News

Temporal and spatial variability in hydrography and dissolved oxygen along southwest Nova Scotia using glider observations

Abstract. 

"Dissolved oxygen (DO) in the global ocean is on the decline, resulting in the degradation of coastal habitats. As aquaculture production occurs in these regions, proper understanding of coastal DO dynamics is important for improved farm management (e.g. site selection). The main objective of this study was to quantify along-shore and cross-shore variability in DO dynamics, as well as onshore advection of offshore waters to the bays that could contain aquaculture farms. [...]".

 

Source: Science Direct 
Authors: Meredith Burke et al.
DOI: https://doi.org/10.1016/j.csr.2022.104908

Read the full article here.


Spatial heterogeneity in benthic foraminiferal assemblages tracks regional impacts of paleoenvironmental change across Cretaceous OAE2

Abstract. 

"The impact of global climate events on local ecosystems can vary spatially. Understanding this potential heterogeneity can illuminate which environments will be most impacted and the proximal drivers of ecosystem responses. Cenomanian–Turonian marine deposits of the Western Interior Seaway (WIS) record paleoceanographic changes associated with the Greenhorn transgression and the onset of Oceanic Anoxic Event 2 (OAE2). They provide an ideal setting to study basin-wide paleoecological responses during a global perturbation. [...]".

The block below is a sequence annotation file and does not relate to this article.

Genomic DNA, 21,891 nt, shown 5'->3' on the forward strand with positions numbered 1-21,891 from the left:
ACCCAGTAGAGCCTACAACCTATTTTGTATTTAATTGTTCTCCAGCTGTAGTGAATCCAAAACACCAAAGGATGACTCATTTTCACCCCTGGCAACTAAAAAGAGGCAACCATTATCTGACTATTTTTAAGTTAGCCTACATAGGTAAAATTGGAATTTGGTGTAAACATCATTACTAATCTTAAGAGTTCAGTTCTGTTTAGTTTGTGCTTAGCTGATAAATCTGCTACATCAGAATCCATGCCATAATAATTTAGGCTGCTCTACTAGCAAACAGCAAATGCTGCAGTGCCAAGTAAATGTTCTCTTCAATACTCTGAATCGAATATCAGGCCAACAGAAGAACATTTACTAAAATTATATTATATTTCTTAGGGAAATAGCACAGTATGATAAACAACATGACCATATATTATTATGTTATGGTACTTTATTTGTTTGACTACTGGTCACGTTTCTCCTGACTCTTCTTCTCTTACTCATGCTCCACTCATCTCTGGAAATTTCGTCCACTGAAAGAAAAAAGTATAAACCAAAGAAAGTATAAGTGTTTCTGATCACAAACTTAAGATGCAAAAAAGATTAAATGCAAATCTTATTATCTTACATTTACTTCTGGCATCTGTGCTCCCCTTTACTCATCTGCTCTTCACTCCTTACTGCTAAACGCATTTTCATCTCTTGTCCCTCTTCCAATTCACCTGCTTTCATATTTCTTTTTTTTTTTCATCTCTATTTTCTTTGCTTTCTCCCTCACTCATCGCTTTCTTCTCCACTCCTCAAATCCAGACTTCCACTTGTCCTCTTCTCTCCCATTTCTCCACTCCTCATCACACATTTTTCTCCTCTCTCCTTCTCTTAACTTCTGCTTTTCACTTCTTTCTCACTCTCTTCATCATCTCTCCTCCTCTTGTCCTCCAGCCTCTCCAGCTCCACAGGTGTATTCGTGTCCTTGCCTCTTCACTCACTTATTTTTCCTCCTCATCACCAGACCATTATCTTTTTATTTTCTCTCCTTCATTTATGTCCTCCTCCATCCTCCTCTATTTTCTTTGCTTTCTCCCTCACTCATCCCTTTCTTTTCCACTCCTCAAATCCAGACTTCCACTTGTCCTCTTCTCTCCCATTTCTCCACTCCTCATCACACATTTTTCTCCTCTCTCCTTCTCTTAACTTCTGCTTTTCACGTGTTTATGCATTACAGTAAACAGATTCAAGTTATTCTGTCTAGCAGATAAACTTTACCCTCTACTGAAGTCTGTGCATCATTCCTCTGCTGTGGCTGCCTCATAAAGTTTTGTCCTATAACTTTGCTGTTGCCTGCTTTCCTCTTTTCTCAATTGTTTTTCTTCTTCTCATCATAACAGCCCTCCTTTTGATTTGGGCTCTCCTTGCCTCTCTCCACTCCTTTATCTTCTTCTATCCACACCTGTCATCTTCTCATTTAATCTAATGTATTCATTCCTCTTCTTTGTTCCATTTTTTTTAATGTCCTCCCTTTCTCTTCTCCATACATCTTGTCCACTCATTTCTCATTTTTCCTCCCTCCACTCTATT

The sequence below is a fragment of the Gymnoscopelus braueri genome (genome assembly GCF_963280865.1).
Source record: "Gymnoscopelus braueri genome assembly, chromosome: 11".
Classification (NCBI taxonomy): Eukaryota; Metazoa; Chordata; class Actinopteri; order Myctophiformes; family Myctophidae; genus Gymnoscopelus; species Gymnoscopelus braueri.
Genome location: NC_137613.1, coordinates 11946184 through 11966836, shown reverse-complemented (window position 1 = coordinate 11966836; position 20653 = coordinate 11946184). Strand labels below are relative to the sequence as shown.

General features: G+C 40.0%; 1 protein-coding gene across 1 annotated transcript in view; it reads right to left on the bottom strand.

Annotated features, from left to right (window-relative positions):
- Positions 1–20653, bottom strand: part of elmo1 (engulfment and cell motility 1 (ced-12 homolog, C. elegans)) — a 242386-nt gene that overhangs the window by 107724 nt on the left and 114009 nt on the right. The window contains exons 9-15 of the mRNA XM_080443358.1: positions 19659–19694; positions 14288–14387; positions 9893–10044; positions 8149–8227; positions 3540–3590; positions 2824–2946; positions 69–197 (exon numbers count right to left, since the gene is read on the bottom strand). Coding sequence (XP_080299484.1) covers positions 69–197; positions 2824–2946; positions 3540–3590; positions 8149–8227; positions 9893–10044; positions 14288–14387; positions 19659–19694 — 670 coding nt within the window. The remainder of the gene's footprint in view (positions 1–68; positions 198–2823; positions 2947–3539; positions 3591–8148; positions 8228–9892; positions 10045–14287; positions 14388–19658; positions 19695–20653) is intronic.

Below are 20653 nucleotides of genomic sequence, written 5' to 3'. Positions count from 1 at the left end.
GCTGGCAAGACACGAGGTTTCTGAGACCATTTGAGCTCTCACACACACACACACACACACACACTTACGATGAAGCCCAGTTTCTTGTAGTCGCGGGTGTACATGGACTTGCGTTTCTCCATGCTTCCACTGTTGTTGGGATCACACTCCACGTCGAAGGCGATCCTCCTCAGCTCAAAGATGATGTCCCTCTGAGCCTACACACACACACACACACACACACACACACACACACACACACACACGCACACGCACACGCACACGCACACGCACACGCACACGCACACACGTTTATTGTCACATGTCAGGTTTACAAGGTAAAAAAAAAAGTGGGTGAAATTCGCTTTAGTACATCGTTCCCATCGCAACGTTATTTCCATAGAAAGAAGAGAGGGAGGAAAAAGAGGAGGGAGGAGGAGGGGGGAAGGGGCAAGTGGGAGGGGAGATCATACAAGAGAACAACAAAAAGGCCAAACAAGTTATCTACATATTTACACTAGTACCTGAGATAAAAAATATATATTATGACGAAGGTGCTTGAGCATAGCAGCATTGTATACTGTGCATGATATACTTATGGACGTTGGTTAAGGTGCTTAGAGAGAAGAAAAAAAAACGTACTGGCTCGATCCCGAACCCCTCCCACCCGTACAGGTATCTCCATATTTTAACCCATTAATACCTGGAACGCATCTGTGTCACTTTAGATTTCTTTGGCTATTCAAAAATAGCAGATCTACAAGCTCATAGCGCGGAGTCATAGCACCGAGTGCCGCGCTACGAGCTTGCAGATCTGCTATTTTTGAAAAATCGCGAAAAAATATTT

Source: Cambridge University Press
Authors: Raquel Bryant & Christina L. Belanger
DOI: https://doi.org/10.1017/pab.2022.47

Read the full article here.


Marine bioturbation collapse during Early Jurassic deoxygenation: implications for post-extinction marine ecosystem functioning

Abstract. 

"Climate change is undermining the health and integrity of seafloor ecosystems, with declines in bioturbation expected to impact future ecosystem functioning. We explored changes in the nature and degree of bioturbation during Early Jurassic global warming and ocean deoxygenation. Understanding how these communities responded can help anticipate how bioturbation and ecosystem functioning might change over large spatial and temporal scales. Trace and body fossils from outcrop and core in the Cleveland Basin, UK show how healthy seafloor communities deteriorated through the Pliensbachian spinatum Zone, and macroinfaunal behaviour [...]".

 

Source: Geological Society of London
Authors: Bryony A. Caswell & Liam Herringshaw
DOI: https://doi.org/10.1144/SP529-2022-226

Read the full article here.


No evidence for expansion of global ocean euxinia during the base Stairsian mass extinction event (Tremadocian, Early Ordovician)

Abstract.